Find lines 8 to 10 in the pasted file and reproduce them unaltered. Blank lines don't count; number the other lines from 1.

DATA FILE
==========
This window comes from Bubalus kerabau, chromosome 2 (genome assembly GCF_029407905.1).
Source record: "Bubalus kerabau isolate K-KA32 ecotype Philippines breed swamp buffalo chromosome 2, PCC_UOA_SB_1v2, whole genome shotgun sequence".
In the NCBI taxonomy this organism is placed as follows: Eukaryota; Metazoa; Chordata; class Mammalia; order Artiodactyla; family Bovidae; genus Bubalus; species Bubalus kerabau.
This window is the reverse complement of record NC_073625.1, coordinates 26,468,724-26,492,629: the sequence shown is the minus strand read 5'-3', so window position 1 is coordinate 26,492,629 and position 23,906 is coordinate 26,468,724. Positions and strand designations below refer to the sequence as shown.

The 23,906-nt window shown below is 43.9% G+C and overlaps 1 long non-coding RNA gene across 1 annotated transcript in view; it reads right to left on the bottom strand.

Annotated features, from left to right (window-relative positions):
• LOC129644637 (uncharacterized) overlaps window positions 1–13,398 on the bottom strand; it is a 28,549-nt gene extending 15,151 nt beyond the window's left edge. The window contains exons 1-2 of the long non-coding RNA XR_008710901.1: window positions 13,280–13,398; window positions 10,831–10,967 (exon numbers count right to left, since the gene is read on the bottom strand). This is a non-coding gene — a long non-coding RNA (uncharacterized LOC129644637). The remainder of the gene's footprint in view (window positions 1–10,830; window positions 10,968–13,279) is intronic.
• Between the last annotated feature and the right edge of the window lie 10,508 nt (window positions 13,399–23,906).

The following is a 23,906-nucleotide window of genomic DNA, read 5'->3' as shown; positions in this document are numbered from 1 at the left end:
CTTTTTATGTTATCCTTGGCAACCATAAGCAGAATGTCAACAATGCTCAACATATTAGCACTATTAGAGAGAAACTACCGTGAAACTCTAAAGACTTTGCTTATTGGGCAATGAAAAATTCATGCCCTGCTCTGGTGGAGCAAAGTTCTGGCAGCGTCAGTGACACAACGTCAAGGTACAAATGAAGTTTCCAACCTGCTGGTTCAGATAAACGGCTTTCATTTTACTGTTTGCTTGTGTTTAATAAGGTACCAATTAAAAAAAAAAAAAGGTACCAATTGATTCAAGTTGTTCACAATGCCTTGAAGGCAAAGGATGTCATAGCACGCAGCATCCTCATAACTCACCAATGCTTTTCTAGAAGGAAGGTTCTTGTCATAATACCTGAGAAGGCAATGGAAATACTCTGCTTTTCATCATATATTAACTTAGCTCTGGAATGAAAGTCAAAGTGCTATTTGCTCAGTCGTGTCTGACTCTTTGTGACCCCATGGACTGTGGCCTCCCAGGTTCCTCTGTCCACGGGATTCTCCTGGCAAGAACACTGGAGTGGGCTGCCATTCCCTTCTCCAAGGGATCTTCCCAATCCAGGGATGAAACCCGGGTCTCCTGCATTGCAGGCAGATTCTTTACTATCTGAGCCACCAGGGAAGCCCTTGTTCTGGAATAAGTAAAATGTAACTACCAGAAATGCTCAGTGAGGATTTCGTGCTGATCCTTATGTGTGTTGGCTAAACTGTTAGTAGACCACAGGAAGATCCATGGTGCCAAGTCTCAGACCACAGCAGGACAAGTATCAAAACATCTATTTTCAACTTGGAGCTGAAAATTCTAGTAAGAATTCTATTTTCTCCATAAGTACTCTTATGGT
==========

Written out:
• Between the last annotated feature and the right edge of the window lie 10,508 nt (window positions 13,399–23,906).

The following is a 23,906-nucleotide window of genomic DNA, read 5'->3' as shown; positions in this document are numbered from 1 at the left end:
CTTTTTATGTTATCCTTGGCAACCATAAGCAGAATGTCAACAATGCTCAACATATTAGCACTATTAGAGAGAAACTACCGTGAAACTCTAAAGACTTTGCTTATTGGGCAATGAAAAATTCATGCCCTGCTCTGGTGGAGCAAAGTTCTGGCAGCGTCAGTGACACAACGTCAAGGTACAAATGAAGTTTCCAACCTGCTGGTTCAGATAAACGGCTTTCATTTTACTGTTTGCTTGTGTTTAATAAGGTACCAATTAAAAAAAAAAAAAGGTACCAATTGATTCAAGTTGTTCACAATGCCTTGAAGGCAAAGGATGTCATAGCACGCAGCATCCTCATAACTCACCAATGCTTTTCTAGAAGGAAGGTTCTTGTCATAATACCTGAGAAGGCAATGGAAATACTCTGCTTTTCATCATATATTAACTTAGCTCTGGAATGAAAGTCAAAGTGCTATTTGCTCAGTCGTGTCTGACTCTTTGTGACCCCATGGACTGTGGCCTCCCAGGTTCCTCTGTCCACGGGATTCTCCTGGCAAGAACACTGGAGTGGGCTGCCATTCCCTTCTCCAAGGGATCTTCCCAATCCAGGGATGAAACCCGGGTCTCCTGCATTGCAGGCAGATTCTTTACTATCTGAGCCACCAGGGAAGCCCTTGTTCTGGAATAAGTAAAATGTAACTACCAGAAATGCTCAGTGAGGATTTCGTGCTGATCCTTATGTGTGTTGGCTAAACTGTTAGTAGACCACAGGAAGATCCATGGTGCCAAGTCTCAGACCACAGCAGGACAAGTATCAAAACATCTATTTTCAACTTGGAGCTGAAAATTCTAGTAAGAATTCTATTTTCTCCATAAGTACTCTTATGGT